Maryland State Insect
Baltimore Checkerspot Butterfly (common name)
Euphydryas phaeton (scientific name)
The Baltimore checkerspot has been Maryland’s state insect since 1973. The butterfly is black with bright orange crescents along the outer edges of both wings and has rows of cream-colored dots all along its wings. The exact pattern varies depending on the butterfly’s habitat, but the rows of bright spots contrast strongly with the wings’ dark background and from a distance create the checker effect that gives the butterfly its common name.
Wingspan: 1 3/4–2 3/4 in (4.5–7 cm).
Larvae: Orange-red with black stripes and spines across the body.
Bogs, marshes, and other moist, open areas in the northeastern portion of its range; dry open or wooded hillsides in the southern and western portions of its range.
Range: From Nova Scotia westwards into southeastern Manitoba and southwards into northern Georgia and Mississippi as well as northeastern Oklahoma. Isolated occurrences in northeastern Texas and Nebraska.
Flight period: June to August in its northern range, May to June in its southern range.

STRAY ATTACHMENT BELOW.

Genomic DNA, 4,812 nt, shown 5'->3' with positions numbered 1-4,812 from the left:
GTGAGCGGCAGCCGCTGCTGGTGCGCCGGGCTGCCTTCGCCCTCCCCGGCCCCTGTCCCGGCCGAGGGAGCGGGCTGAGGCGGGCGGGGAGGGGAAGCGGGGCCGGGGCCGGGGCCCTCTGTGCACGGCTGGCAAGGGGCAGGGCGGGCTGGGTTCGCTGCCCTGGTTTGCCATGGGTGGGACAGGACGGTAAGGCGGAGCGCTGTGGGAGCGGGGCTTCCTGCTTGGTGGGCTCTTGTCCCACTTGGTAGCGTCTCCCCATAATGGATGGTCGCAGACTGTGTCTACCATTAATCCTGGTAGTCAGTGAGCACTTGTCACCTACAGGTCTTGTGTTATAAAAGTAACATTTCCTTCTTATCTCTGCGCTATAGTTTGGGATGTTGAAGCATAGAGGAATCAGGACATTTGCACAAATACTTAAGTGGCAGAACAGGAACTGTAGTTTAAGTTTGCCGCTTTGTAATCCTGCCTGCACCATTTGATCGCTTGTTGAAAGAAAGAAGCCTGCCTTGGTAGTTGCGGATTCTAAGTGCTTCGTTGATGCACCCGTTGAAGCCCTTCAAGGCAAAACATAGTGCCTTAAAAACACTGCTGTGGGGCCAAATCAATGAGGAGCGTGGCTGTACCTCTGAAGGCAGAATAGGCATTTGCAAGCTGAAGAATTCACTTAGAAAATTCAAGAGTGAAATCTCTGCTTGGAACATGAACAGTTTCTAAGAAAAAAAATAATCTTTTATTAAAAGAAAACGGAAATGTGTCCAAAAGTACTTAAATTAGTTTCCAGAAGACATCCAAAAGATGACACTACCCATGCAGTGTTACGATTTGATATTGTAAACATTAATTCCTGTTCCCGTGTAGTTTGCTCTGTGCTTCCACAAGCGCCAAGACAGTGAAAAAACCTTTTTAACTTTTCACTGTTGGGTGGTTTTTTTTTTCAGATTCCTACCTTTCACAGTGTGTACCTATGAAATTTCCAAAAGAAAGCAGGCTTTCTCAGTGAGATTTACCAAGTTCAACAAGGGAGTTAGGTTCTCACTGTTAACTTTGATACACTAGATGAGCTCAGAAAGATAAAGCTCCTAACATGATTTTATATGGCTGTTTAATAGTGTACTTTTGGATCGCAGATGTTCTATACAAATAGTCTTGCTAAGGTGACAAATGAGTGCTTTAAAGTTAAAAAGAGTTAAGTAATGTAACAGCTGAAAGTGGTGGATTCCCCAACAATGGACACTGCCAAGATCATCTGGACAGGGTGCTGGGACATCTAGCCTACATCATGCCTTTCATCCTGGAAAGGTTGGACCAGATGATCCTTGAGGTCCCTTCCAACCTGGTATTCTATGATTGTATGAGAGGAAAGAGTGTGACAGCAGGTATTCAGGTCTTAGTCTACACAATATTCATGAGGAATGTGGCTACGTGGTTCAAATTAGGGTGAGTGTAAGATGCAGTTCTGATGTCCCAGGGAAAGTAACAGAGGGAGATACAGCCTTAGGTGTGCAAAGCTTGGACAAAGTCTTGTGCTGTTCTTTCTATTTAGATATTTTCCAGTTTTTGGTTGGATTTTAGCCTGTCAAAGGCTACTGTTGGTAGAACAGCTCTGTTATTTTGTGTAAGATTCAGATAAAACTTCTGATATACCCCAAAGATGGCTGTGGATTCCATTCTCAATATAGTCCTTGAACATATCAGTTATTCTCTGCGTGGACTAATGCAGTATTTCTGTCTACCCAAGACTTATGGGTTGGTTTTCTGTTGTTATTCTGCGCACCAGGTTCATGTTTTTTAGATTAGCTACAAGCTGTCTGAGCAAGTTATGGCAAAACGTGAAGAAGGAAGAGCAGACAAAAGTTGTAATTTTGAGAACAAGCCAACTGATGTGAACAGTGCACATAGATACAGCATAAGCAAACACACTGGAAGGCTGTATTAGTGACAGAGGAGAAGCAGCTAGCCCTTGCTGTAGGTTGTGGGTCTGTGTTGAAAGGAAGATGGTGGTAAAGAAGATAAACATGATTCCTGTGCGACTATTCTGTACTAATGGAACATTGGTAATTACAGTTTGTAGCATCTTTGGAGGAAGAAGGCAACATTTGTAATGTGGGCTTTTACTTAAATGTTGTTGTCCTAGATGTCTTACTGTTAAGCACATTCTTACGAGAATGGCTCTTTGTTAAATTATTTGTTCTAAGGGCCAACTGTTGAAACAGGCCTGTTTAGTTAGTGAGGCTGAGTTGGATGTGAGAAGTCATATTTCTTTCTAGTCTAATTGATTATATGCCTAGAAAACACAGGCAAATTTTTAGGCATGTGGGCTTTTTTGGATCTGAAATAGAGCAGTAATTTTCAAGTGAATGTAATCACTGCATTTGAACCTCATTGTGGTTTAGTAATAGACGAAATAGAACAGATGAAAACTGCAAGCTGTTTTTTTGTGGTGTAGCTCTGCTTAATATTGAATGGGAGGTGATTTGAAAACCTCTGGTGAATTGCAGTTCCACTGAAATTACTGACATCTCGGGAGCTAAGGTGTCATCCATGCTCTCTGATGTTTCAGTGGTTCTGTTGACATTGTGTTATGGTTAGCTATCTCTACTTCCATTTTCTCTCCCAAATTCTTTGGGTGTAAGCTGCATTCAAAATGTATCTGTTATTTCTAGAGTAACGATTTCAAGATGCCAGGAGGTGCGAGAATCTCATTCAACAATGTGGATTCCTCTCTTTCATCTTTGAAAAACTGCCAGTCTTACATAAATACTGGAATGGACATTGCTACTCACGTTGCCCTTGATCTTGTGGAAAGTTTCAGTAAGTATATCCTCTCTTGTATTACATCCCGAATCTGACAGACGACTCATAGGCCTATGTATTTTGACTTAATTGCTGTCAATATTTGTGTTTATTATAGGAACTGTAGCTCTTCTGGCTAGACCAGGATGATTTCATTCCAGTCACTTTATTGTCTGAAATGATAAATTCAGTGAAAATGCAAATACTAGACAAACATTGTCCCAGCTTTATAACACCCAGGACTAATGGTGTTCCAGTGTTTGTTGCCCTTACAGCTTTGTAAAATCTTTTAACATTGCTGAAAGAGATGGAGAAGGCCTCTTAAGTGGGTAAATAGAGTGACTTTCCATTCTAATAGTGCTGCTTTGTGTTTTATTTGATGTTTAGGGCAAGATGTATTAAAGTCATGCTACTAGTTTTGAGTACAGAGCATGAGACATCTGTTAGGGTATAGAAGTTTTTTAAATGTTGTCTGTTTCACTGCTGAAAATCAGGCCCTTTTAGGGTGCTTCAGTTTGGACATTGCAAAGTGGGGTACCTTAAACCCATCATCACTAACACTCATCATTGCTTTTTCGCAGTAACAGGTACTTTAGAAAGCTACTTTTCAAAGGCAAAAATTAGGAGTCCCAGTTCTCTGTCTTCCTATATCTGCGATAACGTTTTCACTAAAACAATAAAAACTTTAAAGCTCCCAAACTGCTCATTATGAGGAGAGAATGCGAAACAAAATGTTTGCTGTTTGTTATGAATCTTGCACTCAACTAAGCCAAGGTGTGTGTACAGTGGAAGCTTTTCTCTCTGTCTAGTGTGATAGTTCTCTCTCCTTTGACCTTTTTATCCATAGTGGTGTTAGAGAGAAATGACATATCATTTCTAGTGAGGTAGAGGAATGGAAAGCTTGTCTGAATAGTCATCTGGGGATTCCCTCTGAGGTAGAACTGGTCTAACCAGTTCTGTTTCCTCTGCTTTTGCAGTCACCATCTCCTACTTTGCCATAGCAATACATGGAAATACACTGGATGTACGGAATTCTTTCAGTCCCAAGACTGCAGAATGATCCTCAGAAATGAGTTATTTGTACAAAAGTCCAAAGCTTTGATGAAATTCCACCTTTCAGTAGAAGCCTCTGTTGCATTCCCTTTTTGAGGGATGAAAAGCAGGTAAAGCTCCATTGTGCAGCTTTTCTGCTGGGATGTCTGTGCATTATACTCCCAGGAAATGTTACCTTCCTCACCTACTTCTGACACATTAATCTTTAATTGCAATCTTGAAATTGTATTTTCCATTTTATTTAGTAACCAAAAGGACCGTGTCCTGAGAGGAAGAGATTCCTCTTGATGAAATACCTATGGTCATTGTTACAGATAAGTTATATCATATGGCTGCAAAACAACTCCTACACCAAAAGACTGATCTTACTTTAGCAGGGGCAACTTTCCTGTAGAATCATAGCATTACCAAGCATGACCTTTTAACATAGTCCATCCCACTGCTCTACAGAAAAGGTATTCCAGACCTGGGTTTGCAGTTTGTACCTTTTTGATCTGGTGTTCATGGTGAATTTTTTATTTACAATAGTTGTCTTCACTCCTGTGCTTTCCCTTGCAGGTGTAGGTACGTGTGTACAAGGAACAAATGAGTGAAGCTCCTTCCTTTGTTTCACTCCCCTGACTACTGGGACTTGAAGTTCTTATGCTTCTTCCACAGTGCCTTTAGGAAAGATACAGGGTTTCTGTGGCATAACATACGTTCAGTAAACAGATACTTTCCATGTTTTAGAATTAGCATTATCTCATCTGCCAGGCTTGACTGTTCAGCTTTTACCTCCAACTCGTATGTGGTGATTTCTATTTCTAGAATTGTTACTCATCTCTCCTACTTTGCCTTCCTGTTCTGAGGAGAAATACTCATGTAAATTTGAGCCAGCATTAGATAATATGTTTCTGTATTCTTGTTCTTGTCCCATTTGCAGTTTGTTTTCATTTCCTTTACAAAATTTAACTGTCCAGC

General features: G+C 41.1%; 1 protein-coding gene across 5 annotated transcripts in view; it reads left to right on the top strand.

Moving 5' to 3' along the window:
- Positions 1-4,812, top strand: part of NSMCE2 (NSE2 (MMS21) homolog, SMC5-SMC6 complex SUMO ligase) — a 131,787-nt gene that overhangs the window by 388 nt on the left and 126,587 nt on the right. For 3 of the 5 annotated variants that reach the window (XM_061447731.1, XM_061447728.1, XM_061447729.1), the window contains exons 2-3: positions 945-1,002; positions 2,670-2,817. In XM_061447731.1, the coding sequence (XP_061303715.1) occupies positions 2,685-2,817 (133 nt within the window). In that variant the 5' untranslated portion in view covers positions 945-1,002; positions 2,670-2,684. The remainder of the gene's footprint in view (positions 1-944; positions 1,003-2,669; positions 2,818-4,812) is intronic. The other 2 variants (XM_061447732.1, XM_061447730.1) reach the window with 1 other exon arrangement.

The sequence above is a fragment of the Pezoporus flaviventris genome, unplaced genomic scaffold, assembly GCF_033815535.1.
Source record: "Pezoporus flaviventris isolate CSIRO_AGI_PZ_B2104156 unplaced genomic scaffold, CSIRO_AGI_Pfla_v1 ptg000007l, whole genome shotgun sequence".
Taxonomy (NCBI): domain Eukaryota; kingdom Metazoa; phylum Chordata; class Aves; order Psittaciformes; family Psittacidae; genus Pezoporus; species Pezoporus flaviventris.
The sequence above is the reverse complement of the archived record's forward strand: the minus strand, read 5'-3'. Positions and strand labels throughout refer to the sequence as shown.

Conservation status: Isolated regional populations may be on the decline, but overall not threatened.
Adults: Males sit near the ground to wait for females. Females then lay one batch of 100–700 eggs on the underside of a host plant’s leaves.
Larva: Caterpillars generally remain on their host plant, but many die either by falling off the plant or because of parasitic wasps. The caterpillars spin a web together, under which they stay and feed on the host’s leaves. In winter, they roll themselves in dried leaves and overwinter as caterpillars. In spring, they sometimes migrate to other plants to create pupae.
Adults: Flower nectar from milkweed, viburnum, and wild roses.
Larvae: Host plant leaves, most often turtlehead but sometimes hairy beardtongue, English plantain, or false foxglove.
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|Author: World Trade Press|